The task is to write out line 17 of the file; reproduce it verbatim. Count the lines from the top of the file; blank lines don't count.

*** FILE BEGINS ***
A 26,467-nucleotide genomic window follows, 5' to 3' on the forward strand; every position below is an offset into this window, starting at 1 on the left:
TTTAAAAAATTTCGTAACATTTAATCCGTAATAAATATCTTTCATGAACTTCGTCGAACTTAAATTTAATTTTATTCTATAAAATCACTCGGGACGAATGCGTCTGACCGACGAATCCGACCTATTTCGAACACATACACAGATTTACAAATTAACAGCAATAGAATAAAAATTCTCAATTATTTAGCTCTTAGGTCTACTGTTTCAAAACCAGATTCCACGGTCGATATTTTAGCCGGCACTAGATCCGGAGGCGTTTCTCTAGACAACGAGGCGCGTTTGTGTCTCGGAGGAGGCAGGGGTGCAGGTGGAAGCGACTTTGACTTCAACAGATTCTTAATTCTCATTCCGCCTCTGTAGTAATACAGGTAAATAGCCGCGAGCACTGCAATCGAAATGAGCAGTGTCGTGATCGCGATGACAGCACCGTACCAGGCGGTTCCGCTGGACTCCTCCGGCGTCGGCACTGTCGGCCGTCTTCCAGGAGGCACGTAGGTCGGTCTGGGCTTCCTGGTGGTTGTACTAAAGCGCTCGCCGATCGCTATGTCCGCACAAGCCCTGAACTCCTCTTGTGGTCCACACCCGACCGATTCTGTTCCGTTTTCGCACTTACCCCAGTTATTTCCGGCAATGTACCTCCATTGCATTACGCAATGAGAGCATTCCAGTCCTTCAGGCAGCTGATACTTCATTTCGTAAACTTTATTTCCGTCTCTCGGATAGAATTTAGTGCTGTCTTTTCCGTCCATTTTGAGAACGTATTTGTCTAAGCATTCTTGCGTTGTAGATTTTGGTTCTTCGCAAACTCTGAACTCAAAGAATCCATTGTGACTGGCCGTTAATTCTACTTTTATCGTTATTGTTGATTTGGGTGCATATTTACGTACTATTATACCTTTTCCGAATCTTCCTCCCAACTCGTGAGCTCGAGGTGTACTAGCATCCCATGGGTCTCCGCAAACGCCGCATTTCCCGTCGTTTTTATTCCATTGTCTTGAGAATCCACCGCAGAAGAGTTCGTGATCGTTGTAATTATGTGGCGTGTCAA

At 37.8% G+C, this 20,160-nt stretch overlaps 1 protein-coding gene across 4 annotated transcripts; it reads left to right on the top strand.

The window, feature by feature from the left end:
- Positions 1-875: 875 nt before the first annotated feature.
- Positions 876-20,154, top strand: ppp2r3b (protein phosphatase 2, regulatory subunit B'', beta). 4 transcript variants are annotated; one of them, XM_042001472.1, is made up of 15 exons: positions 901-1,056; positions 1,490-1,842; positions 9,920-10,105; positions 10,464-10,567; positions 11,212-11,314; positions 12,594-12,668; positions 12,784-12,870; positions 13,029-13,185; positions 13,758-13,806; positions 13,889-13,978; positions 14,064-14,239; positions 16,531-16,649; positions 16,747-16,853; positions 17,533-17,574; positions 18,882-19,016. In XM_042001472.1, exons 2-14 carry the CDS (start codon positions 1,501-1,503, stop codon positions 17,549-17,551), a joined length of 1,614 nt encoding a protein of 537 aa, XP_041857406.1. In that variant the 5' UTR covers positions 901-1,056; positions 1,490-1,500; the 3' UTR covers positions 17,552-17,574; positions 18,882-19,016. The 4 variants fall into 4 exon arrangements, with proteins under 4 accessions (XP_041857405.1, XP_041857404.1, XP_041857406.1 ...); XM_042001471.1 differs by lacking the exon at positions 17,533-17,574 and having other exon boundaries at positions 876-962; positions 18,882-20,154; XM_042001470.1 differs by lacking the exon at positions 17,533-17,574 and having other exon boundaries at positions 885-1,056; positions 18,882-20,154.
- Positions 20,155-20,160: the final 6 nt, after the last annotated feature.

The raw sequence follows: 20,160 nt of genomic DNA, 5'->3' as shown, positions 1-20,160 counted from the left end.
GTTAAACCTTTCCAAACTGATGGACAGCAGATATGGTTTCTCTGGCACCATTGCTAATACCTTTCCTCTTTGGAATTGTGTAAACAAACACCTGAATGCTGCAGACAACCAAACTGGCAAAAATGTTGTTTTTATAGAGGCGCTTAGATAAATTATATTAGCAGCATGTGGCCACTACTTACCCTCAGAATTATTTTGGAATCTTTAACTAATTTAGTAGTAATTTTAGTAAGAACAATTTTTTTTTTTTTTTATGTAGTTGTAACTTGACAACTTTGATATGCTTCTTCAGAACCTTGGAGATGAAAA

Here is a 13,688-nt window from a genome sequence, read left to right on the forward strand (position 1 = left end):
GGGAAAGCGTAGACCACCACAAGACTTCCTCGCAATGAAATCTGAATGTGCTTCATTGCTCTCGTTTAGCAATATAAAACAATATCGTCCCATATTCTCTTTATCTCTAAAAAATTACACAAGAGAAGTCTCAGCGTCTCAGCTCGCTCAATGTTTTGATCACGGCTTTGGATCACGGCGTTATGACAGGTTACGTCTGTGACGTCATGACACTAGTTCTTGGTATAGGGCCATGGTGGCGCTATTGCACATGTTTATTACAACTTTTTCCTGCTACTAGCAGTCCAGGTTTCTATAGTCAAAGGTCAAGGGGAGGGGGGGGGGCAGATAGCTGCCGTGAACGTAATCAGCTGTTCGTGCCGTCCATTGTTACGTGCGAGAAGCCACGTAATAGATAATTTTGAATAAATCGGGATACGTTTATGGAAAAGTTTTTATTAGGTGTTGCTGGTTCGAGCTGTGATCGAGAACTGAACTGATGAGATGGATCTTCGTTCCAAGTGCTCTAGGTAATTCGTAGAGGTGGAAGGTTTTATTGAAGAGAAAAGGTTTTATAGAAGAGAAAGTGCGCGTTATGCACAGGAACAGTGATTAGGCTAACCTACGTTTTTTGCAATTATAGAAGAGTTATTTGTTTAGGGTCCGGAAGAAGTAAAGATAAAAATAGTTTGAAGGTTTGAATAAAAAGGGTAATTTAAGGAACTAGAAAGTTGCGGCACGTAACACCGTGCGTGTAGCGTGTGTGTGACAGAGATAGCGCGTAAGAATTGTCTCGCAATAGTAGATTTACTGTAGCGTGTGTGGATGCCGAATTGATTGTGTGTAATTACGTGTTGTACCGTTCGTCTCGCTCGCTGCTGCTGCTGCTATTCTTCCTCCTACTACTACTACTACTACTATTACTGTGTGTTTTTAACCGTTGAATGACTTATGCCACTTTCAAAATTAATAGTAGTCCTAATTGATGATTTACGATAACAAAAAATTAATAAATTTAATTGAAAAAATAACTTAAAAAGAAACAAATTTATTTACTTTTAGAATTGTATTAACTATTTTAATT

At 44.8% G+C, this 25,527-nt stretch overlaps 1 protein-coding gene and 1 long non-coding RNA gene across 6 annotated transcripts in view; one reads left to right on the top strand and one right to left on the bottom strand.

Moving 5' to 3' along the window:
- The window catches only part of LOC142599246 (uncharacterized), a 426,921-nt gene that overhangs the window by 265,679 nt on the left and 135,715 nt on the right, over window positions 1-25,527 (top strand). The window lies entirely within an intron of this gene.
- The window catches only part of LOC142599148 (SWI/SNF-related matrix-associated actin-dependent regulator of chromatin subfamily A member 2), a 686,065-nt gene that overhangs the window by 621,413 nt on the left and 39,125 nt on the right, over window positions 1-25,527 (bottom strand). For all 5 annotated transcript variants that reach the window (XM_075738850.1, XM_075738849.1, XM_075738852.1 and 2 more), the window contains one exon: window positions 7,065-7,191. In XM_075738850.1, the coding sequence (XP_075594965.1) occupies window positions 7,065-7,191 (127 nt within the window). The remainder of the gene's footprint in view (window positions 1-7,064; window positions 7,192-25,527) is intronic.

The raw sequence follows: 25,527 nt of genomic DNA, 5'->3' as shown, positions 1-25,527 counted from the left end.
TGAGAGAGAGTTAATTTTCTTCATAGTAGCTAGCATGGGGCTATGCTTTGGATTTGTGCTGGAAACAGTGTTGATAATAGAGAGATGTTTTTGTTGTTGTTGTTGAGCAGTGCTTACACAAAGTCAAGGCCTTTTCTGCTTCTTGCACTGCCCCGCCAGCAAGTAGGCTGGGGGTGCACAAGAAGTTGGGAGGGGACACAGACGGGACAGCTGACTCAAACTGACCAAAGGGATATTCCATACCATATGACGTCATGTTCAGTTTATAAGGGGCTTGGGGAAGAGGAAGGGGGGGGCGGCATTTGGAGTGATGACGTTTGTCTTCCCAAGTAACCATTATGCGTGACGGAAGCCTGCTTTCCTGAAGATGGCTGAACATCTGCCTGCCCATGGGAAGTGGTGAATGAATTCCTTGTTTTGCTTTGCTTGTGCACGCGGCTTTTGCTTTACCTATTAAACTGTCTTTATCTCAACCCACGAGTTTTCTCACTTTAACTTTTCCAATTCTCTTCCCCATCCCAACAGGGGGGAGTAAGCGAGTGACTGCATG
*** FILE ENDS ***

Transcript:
TGAGAGAGAGTTAATTTTCTTCATAGTAGCTAGCATGGGGCTATGCTTTGGATTTGTGCTGGAAACAGTGTTGATAATAGAGAGATGTTTTTGTTGTTGTTGTTGAGCAGTGCTTACACAAAGTCAAGGCCTTTTCTGCTTCTTGCACTGCCCCGCCAGCAAGTAGGCTGGGGGTGCACAAGAAGTTGGGAGGGGACACAGACGGGACAGCTGACTCAAACTGACCAAAGGGATATTCCATACCATATGACGTCATGTTCAGTTTATAAGGGGCTTGGGGAAGAGGAAGGGGGGGGCGGCATTTGGAGTGATGACGTTTGTCTTCCCAAGTAACCATTATGCGTGACGGAAGCCTGCTTTCCTGAAGATGGCTGAACATCTGCCTGCCCATGGGAAGTGGTGAATGAATTCCTTGTTTTGCTTTGCTTGTGCACGCGGCTTTTGCTTTACCTATTAAACTGTCTTTATCTCAACCCACGAGTTTTCTCACTTTAACTTTTCCAATTCTCTTCCCCATCCCAACAGGGGGGAGTAAGCGAGTGACTGCATG